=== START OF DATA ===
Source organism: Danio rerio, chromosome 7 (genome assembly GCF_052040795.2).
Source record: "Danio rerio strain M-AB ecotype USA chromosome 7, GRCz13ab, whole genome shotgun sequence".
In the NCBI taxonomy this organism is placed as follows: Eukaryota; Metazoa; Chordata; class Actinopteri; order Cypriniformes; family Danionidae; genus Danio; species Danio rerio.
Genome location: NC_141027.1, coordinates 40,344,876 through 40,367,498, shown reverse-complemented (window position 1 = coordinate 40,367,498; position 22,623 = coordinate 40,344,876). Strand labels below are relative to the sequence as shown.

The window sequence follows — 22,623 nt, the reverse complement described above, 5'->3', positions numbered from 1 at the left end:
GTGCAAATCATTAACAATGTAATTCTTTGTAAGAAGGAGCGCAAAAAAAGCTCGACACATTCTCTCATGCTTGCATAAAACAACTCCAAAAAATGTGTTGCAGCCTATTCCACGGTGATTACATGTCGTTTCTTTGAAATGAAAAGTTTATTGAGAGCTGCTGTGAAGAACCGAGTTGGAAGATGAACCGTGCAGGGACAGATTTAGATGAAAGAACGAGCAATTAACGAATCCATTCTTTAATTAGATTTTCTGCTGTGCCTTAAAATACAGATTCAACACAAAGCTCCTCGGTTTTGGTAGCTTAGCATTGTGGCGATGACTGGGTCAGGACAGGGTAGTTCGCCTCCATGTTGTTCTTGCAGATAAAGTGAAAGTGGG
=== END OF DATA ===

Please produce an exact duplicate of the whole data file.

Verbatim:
Source organism: Danio rerio, chromosome 7 (genome assembly GCF_052040795.2).
Source record: "Danio rerio strain M-AB ecotype USA chromosome 7, GRCz13ab, whole genome shotgun sequence".
In the NCBI taxonomy this organism is placed as follows: Eukaryota; Metazoa; Chordata; class Actinopteri; order Cypriniformes; family Danionidae; genus Danio; species Danio rerio.
Genome location: NC_141027.1, coordinates 40,344,876 through 40,367,498, shown reverse-complemented (window position 1 = coordinate 40,367,498; position 22,623 = coordinate 40,344,876). Strand labels below are relative to the sequence as shown.

The window sequence follows — 22,623 nt, the reverse complement described above, 5'->3', positions numbered from 1 at the left end:
GTGCAAATCATTAACAATGTAATTCTTTGTAAGAAGGAGCGCAAAAAAAGCTCGACACATTCTCTCATGCTTGCATAAAACAACTCCAAAAAATGTGTTGCAGCCTATTCCACGGTGATTACATGTCGTTTCTTTGAAATGAAAAGTTTATTGAGAGCTGCTGTGAAGAACCGAGTTGGAAGATGAACCGTGCAGGGACAGATTTAGATGAAAGAACGAGCAATTAACGAATCCATTCTTTAATTAGATTTTCTGCTGTGCCTTAAAATACAGATTCAACACAAAGCTCCTCGGTTTTGGTAGCTTAGCATTGTGGCGATGACTGGGTCAGGACAGGGTAGTTCGCCTCCATGTTGTTCTTGCAGATAAAGTGAAAGTGGG